Today, the streams of my boyhood home in Ohio flow with more toxic chemicals than they used to, thanks to Youngstown becoming a popular destination for oil and gas development wastes. When the underground injection of “frack fluid” was shut down after being linked to earthquakes there, a local waste hauler just dumped his loads into a storm drain. (He didn’t have an abandoned coal mine handy, like his counterparts in Pennsylvania, West Virginia and Kentucky.) This incident points out a sobering fact: the shale patches in this country are much larger and more numerous than the coal patches.
And we will exploit them until all recoverable petroleum reserves have been brought up and sold off. That objective is nearly complete for New York’s conventional oil and gas reserves. Thankfully (for us), most of that was done in the westernmost counties.
Now we live in a gas patch, and the sacrificial lambs for new development will be our own children and grandchildren. This isn’t about national energy security; the methane isn’t that precious, or they’d capture the gas which comes up with the oil in Alaska and North Dakota instead of flaring it off. No, it’s homage to the petroleum gods, praying that if we let them do whatever they want, our prices won’t go up.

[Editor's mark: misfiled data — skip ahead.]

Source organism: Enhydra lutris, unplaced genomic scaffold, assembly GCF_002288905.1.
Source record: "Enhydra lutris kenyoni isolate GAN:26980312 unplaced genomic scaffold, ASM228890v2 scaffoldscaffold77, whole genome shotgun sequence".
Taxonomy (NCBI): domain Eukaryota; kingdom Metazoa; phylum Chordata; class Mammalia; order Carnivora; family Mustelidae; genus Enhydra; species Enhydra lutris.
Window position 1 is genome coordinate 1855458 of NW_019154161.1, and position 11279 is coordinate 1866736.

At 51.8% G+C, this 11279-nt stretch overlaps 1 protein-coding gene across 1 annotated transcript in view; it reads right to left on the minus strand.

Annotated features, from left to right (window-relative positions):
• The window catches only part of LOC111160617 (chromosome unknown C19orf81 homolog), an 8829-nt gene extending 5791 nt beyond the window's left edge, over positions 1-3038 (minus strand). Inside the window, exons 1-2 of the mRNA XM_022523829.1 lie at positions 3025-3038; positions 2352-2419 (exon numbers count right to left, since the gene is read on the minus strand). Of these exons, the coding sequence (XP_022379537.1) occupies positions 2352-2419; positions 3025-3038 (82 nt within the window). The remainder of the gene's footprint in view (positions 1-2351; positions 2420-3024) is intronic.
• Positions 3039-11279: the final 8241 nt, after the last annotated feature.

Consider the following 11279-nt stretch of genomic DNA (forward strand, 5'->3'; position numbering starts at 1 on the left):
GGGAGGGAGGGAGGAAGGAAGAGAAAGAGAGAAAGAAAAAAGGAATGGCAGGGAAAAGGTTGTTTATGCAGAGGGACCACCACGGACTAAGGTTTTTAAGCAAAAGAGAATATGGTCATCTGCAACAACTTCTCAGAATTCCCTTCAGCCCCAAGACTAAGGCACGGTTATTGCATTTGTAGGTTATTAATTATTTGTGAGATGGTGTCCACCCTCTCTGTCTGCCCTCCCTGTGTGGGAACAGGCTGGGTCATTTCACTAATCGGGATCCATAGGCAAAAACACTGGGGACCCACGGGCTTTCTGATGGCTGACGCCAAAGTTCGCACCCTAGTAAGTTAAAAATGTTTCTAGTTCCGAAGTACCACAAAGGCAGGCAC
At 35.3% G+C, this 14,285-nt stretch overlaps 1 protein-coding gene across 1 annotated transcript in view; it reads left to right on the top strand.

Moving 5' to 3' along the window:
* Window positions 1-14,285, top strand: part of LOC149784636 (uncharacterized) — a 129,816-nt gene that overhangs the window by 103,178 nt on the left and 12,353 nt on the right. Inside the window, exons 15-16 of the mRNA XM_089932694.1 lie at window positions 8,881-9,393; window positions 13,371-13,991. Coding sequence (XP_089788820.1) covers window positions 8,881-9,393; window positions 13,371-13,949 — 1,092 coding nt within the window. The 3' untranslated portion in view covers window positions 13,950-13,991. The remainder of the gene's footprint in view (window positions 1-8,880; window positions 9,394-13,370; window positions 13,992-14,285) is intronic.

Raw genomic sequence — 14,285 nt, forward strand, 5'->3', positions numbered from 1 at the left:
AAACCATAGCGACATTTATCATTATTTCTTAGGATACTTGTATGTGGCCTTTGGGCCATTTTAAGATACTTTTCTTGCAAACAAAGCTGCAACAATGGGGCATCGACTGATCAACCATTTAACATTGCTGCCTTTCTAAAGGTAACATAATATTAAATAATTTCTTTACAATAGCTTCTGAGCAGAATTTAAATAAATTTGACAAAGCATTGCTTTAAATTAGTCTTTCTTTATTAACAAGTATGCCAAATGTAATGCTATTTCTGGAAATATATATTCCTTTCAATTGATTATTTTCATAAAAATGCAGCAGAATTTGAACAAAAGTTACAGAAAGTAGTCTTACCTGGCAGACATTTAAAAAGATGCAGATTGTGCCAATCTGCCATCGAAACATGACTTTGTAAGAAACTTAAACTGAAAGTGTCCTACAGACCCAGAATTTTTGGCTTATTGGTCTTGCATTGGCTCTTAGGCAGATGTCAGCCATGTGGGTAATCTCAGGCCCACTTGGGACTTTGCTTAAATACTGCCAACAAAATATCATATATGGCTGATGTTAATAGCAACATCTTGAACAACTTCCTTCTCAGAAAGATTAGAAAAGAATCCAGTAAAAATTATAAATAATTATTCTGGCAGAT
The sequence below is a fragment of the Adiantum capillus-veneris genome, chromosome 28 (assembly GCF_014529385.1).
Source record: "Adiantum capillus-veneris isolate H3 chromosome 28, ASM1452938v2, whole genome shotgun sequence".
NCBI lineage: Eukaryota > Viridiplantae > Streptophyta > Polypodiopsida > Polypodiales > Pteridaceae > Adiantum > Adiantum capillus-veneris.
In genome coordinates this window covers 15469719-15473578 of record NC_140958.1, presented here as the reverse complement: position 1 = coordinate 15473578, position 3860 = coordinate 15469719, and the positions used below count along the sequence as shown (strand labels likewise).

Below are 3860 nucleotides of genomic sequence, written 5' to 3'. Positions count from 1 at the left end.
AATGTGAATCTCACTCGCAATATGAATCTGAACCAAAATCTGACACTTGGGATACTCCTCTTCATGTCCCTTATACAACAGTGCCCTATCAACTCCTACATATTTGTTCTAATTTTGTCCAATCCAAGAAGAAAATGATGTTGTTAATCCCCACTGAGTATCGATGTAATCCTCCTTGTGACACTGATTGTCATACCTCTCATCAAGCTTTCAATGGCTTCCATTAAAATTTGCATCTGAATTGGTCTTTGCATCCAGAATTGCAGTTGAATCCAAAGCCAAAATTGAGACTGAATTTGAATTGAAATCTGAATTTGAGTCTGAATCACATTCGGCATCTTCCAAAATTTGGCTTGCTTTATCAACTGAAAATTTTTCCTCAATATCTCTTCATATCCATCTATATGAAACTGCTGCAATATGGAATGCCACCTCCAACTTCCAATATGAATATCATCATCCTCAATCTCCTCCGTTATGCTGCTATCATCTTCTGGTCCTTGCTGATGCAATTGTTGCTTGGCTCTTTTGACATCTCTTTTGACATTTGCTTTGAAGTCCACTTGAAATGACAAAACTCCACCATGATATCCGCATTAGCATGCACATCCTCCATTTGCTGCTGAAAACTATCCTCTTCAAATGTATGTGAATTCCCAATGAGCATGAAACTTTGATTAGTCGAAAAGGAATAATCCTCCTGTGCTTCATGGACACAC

So, if we can’t kick our addiction to fossil fuels and invest in renewable energy, can we at least deal with our hypocrisy? Our grandchildren – asking “Why did you hate us enough to sell off all the easy energy under our feet and leave this horrific mess in its place?” – deserve an honest answer.
We didn’t hate you, dear ones; we loved you. But we loved cheap energy more.
RON BISHOP, PH.D., is a lecturer at the State University College at Oneonta.